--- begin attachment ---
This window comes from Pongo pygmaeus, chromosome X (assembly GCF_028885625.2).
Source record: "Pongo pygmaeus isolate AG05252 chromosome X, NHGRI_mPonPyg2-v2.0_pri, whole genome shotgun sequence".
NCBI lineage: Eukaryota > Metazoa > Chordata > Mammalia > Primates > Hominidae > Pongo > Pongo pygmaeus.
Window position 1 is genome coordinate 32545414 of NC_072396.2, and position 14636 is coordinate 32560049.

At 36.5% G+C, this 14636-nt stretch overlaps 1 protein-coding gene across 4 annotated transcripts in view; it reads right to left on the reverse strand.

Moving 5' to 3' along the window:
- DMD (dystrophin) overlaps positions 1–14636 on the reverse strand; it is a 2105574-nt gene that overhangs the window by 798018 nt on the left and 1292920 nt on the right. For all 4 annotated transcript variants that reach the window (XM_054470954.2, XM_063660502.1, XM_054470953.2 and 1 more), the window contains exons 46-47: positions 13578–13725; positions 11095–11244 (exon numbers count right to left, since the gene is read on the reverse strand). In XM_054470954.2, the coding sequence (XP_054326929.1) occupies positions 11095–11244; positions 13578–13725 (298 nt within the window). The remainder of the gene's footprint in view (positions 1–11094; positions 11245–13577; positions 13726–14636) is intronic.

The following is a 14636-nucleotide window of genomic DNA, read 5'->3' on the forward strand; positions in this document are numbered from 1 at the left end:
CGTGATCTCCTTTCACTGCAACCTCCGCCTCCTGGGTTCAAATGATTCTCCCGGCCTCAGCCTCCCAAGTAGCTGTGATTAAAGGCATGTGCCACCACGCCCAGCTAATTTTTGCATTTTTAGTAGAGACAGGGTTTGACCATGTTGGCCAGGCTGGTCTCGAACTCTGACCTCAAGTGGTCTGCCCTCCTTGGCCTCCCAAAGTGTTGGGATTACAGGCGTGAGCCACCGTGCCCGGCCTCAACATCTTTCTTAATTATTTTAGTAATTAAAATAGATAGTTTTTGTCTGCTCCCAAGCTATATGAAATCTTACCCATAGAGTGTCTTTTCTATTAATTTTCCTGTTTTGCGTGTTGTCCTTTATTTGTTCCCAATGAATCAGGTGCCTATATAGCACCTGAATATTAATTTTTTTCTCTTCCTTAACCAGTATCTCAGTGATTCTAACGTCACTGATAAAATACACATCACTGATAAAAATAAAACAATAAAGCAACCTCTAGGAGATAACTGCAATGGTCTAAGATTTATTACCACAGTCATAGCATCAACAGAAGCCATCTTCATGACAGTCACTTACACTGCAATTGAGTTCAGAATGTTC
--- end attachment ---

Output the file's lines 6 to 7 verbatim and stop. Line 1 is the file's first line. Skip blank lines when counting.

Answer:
Moving 5' to 3' along the window:
- DMD (dystrophin) overlaps positions 1–14636 on the reverse strand; it is a 2105574-nt gene that overhangs the window by 798018 nt on the left and 1292920 nt on the right. For all 4 annotated transcript variants that reach the window (XM_054470954.2, XM_063660502.1, XM_054470953.2 and 1 more), the window contains exons 46-47: positions 13578–13725; positions 11095–11244 (exon numbers count right to left, since the gene is read on the reverse strand). In XM_054470954.2, the coding sequence (XP_054326929.1) occupies positions 11095–11244; positions 13578–13725 (298 nt within the window). The remainder of the gene's footprint in view (positions 1–11094; positions 11245–13577; positions 13726–14636) is intronic.